How to Kill a Rose of Sharon

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Like other Hibiscus, rose of Sharon often produces two-toned flowers.
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There are two good reasons to kill a rose of Sharon plant (​Hibiscus syriacus​): because it's invasive and because it's toxic to pets. Because this plant spreads through suckers and seeds, killing it on the first try is a little tricky. It also has very strong roots that resist being pulled up by hand. With a consistent, vigilant effort and a few tricks of the trade, you can remove troublesome rose of Sharon for good.

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Remove Rose of Sharon Seed Pods

If the rose of Sharon plant has already gone to seed, it's imperative to carefully remove the dried seed pods before continuing to remove the plant. Jostling the branches when pruning or digging up the plant will knock the seeds loose, and they'll germinate easily wherever they land. In the spring, you'll have an even bigger problem on your hands.

Use pruning shears to carefully cut every single seed pod off the branches. Place them directly into a paper bag and dispose of it with your yard waste. Do not compost these seeds.

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Cut Off Unwieldy Branches

With the seed pods out of the way, cut off any large branches that are in the way. You want easy access to the main stem, but it's difficult to get there with overgrown shrubbery blocking the way. Use loppers or pruning shears for smaller branches and carefully use a hand saw for any thicker stems.

Cut up everything into smaller pieces so they'll fit in a yard waste container. If it is legal in your area and safe to do so, you can also burn rose of Sharon wood to dispose of it.

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Dig Up the Root Ball and Suckers

Pulling a plant up by the root is the best way to ensure it won't come back, but with rose of Sharon, this is easier said than done. The roots are very strong, so you'll need to gather some tools for extra "oomph." Various types of shovels and trowels are useful, as is a pick axe.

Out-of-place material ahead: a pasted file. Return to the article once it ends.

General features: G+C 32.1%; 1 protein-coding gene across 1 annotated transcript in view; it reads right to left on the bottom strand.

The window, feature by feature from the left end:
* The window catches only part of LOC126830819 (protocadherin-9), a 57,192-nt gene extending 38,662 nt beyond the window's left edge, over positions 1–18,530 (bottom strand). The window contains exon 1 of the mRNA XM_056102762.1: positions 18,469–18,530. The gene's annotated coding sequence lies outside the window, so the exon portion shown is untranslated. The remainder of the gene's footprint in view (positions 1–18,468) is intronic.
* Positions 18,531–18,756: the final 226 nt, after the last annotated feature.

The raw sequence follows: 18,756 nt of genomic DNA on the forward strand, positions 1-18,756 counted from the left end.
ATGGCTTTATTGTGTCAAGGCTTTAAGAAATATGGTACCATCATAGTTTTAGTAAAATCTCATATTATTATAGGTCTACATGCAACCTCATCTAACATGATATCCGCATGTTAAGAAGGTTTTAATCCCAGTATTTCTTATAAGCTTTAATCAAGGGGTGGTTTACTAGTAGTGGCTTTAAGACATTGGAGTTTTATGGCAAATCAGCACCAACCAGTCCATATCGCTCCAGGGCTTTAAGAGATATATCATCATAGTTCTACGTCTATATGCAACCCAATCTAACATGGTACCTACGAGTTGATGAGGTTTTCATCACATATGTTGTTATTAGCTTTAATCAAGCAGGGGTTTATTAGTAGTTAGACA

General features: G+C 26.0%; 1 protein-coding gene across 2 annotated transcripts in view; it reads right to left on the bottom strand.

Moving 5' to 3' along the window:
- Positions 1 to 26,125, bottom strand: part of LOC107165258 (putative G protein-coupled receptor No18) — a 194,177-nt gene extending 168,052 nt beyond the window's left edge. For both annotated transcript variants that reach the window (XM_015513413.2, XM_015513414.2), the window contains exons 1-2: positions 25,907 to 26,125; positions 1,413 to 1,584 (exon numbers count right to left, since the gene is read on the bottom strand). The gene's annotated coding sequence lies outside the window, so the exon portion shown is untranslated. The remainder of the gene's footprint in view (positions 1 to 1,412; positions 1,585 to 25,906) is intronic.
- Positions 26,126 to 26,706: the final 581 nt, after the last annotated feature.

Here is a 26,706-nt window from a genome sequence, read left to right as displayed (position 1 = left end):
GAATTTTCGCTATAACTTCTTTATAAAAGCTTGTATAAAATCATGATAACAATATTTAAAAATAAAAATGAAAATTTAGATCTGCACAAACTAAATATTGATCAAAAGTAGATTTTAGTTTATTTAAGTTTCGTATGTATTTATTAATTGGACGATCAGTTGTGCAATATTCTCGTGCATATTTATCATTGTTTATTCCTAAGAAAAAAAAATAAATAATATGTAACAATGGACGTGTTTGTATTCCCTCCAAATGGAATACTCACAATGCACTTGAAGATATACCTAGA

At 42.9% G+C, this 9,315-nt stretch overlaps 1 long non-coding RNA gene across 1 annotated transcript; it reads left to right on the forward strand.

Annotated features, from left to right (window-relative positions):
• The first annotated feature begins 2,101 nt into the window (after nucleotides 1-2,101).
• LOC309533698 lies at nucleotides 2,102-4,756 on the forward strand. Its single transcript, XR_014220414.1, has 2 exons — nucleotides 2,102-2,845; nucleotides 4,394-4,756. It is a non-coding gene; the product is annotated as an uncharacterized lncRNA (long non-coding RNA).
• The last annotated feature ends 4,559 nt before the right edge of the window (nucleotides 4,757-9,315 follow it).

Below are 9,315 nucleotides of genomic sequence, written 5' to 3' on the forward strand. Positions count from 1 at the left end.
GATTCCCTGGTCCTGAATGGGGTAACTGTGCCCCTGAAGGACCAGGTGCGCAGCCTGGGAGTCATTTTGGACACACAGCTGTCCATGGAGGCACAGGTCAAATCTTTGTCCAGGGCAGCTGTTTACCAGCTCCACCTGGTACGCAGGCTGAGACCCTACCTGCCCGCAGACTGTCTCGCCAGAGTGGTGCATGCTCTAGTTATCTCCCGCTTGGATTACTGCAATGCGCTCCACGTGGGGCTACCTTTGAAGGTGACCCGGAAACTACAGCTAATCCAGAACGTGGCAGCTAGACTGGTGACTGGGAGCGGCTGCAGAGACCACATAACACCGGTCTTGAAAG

The best time to tackle this project is just after a rain. The ground will be moist, and it will be easier to dig into it. Push the shovel into the dirt at the base of the trunk and lever the dirt upward. Continue in this fashion all the way around the rose of Sharon plant until a circle has been dug around it. It's OK if the plant can't be completely removed just yet.

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It should become clear where the main anchor roots are located. Use a smaller shovel or hand trowel to unearth these roots and then snip them free from the main stem with loppers until the root ball can be lifted up and out of the ground. Continue to follow the path of the roots, digging up and removing as much as possible. Do the same with any suckers you find throughout the area.

Preventing Rose of Sharon's Return

Rose of Sharon will continue to grow new stems from bits of root left behind. This is actually helpful, as the suckers are like little flags that help you locate the remaining roots. As long as you dig them up early in the season, they should not become too problematic. Eventually, you will succeed in completely eradicating this plant from your property. If digging up the roots isn't possible in your situation, you can paint an herbicide like Tordon on the freshly cut stems to kill the roots.

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Cathy Habas enjoys distilling even the most complicated home improvement tasks into bite-sized pieces. She believes in empowering homeowners one article at a time.